Opening September 30 at 18-24, during Malmö Gallery Night 2017
Artist talk with Johan Österholm October 12, at 18
The exhibition is open October 1 – 29, 2017
Four hundred years ago, everyone in Florence could see the stars, but only Galileo had a telescope. Now anyone can have access to a telescope but almost no one can see the stars. Light pollution is the reason why the great majority of us here on Earth live under night skies where we the number of stars can be added up to a mere few dozen, whereas an otherwise clear night would open up to thousands upon thousands of stars visible to the naked eye. The shadow that the Earth rotates into each night is steadily getting lighter across the world, to the point that UNESCO has declared that it’s an inalienable right of human kind to have access to an unpolluted night sky that allows the enjoyment and contemplation of the firmament.
In his photographic work Johan Österholm turns his gaze upwards. His artistic practice has for the past few years focused on the light emitted or reflected of celestial objects – in the glow of the moon or the specks of light with a faraway source he seeks matter of a different nature and other associations than daylight. Navigating by starlight, much like sailors of earlier eras, Österholm uses the night sky as an artistic compass that point him away from the haze of light emitted from our cities toward increasingly darker places.
In January 2011 the small Isle of Sark in the Channel Island was designated the world’s first International Dark Sky Island. The jagged cliffs of the isle rises sharply from the English Channel, evening out at a height of one hundred meters into green pastures lined by dark hedgerows. A small community of some 400 people of all ages live and work on the island that spans a mere five kilometers from one end to the other. With no cars or trucks, no streetlights and no illuminated billboards the islanders describe themselves as ”a world apart”. The community has for the past decade worked tirelessly in reducing its local light pollution, and nowadays when darkness sets Sark emits almost no light of its own. The dark ocean waves that batter the steep cliffs and also devour stray light that has escaped the neighbouring islands of Guernsey and Jersey as well as mainland France.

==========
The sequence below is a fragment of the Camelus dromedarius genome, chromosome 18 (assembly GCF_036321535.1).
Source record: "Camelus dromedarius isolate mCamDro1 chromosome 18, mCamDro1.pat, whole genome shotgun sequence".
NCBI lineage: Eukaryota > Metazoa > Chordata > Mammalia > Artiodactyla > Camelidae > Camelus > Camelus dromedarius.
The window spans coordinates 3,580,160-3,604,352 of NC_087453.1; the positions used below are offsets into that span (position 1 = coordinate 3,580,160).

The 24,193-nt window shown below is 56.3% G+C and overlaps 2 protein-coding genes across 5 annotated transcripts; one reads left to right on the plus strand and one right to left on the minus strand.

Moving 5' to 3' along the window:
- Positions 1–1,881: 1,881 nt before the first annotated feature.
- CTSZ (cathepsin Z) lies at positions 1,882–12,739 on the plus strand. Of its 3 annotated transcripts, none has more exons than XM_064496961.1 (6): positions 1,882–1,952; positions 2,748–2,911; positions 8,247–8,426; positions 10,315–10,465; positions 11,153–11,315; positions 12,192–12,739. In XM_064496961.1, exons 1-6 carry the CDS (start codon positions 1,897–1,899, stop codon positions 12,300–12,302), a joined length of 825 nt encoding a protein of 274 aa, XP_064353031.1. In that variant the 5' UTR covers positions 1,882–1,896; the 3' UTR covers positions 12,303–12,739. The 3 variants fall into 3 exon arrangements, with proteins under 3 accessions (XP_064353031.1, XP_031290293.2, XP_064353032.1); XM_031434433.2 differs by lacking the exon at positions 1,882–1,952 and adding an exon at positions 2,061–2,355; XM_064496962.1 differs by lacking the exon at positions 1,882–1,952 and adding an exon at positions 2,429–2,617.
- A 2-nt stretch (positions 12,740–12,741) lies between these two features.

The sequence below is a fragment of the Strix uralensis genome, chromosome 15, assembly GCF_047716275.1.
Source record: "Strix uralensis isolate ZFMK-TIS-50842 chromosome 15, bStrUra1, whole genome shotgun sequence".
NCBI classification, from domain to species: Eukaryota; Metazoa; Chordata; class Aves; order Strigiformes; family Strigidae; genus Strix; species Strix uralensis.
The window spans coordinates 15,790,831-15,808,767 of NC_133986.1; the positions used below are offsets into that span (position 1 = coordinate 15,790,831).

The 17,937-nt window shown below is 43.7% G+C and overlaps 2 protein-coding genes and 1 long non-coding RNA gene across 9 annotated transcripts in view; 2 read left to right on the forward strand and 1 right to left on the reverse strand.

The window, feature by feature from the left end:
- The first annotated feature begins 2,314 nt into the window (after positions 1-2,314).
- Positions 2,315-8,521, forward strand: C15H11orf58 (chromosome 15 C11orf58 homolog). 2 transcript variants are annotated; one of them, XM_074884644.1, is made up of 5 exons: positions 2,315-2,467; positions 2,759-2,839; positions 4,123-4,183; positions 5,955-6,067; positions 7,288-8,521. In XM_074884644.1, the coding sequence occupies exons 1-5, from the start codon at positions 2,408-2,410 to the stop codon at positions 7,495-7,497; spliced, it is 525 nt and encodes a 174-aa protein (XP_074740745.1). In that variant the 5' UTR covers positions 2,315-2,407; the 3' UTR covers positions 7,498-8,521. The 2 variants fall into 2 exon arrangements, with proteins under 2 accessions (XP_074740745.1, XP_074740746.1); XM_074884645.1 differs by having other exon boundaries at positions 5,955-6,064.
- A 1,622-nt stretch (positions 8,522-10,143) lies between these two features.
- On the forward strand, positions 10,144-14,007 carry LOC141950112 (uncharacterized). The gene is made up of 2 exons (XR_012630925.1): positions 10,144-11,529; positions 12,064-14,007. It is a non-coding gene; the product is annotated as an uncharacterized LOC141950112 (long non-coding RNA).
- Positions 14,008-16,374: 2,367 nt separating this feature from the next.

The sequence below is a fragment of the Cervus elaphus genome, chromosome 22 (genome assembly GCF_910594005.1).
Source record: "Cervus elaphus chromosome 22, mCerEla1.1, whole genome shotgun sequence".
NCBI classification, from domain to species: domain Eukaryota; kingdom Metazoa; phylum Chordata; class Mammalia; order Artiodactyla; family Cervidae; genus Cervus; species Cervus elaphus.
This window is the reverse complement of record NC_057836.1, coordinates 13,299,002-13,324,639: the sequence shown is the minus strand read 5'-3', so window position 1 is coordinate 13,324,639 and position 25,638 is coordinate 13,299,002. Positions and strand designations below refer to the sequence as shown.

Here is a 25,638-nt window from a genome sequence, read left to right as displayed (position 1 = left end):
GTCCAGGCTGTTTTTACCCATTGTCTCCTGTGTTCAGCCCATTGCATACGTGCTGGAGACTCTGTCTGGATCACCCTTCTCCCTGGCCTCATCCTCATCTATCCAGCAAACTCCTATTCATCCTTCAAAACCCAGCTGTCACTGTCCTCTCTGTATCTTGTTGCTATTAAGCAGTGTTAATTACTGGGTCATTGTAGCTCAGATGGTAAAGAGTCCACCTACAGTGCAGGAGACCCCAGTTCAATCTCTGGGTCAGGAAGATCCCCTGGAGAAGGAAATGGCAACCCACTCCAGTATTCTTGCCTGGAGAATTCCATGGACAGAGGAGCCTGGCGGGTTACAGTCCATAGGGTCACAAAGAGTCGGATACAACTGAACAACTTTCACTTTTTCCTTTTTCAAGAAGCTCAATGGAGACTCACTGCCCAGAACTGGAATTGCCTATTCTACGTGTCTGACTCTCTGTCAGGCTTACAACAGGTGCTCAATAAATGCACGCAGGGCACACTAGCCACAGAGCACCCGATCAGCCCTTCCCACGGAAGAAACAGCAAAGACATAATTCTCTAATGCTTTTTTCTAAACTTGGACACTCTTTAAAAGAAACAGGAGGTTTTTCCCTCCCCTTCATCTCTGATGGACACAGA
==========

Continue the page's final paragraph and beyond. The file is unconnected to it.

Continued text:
On a stormy winter day in early 2017 Österholm arrived to Sark to spend the period from new moon to full. He spent his days walking the many scenic paths and trails of the isle, foraging its shores and gathering glass from an abandoned house wrecked by past storms. As night set he adjusted his eyes to the dark and ventured out across a familiar yet transformed landscape lit only by the night sky.
Johan Österholm received his MFA from Malmö Art Academy in 2016. Previous and upcoming exhibition include: Back to the Future, FOAM, Amsterdam & C/O Berlin, The Primal Shelter is The Site For Primal Fears, The Living Art Museum, Reykjavík, Screens and Mirrors, Borås Konstmuseum, LA CAMERA: On the materiality of photography, Palazzo De’ Toschi, Bologna och Peculiar Motions at Dusk, KHM Gallery, Malmö.
With thanks to Anna Kockum Travel Grant from Malmö Art Museum.